North Hempstead Town officials want to trim back their reliance on the gas-powered tools that landscapers use to maintain public gardens and parks.
Town leaders recently purchased electric leaf blowers, weed whackers and tree trimmers because they believe the tools are cheaper, weigh less and are more eco-friendly. Workers in the parks department will use the tools this year at Clark Botanic Gardens in Albertson. Town officials want to use their experience with electric blowers to someday craft a law that limits the use of gas-powered leaf blowers.
Supervisor Judi Bosworth said Thursday that there’s no timetable for when a draft law could be presented, but ultimately the law would address what kinds of leaf blowers could be used and at what hours of the day.
“We’re in the exploratory stage and we want to make sure it is something we can make enforceable,” she said.
North Hempstead Parks Commissioner Jill Weber said that if the tools can survive the year, she will look to buy more electric blowers and use them at parks across the town.
Bosworth’s intent for new legislation comes as long-awaited relief for some town residents, who have complained to town leaders for months about gas-powered leaf blowers creating unwanted noise and polluting the air with dust and gas emissions.
New Hyde Park resident Alan Franklin, for example, has urged town officials to ban the blowers, saying he must wear a gas mask and headphones to enjoy his home when landscapers are around.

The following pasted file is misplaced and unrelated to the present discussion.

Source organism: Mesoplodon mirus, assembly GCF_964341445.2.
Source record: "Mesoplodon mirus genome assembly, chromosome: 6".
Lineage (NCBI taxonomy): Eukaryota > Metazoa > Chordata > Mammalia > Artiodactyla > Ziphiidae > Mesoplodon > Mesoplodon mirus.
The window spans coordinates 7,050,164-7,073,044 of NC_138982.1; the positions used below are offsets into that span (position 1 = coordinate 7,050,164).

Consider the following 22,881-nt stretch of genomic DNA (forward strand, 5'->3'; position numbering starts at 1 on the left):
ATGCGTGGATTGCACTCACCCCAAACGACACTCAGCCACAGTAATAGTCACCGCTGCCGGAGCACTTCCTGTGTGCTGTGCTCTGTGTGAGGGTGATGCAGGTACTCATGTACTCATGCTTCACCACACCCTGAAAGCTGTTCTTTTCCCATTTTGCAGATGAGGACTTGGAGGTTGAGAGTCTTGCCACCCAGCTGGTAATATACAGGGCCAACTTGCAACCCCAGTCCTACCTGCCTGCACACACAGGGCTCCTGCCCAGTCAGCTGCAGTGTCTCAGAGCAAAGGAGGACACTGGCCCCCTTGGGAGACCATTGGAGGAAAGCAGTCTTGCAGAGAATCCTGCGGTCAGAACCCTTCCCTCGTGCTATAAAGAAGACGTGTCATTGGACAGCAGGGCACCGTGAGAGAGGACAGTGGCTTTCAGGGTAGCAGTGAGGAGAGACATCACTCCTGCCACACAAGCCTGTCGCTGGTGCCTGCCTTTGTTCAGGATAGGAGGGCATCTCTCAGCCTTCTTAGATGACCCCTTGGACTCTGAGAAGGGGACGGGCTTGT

“We need to regulate these dirty tools,” Franklin told council members during their May meeting. “When you’re retired and want to enjoy yourself, you can’t. They drive you back into your property.”
Great Neck Estates has already banned the use of gas-powered leaf blowers between June 15 and Sept. 15. Oyster Bay is considering a restriction as well.
Lawn maintenance equipment has evolved in recent decades into versions that use no gasoline yet maintain high horsepower. But those newer versions still kick hazardous particulate matter into the air, said Bonnie Sager, co-founder of Huntington CALM, an advocacy group that pushes for banning gas-powered leaf blowers.
Sager, an optometrist who lives in Huntington, said more Long Island communities are considering restricting gas-powered leaf blowers because the tools are noisy and the particulate matter is especially harmful to children and senior citizens “with compromised immune systems.”
Banning gas-powered versions of leaf blowers is the best and most healthy option for everyone on Long Island, Sager said.
“People are paying weeks after weeks to have their homes bathed in toxic pollutants,” Sager said. “And if you work from home, you’re constantly being interrupted and you have to close your windows.”
CURBING USE OF GAS-POWERED LEAF BLOWERS
Other locales across New York State have already restricted or are looking into curtailing gas-powered leaf blowers.
Great Neck Estates
The village passed a local ordinance in 1997 banning their use from June 15 to Sept. 15. Violators could face a fine imposed by the village judge.
Town Supervisor Joseph Saladino said in March that the town is considering restricting the use of gas-powered leaf blowers. The town’s planning and development commissioner said the tools cause problems for residents.
In 2007, the city passed a gas-powered leaf blower ban, which is in effect from June 1 to Sept. 30. Failure to comply with the ban is punishable by fines ranging from $250 to $5,000.
In 2008, the city in Westchester County decided to ban gas-powered leaf blowers between June 1 and Sept. 30. Violators could face a $250 fine or up to 15 days in jail.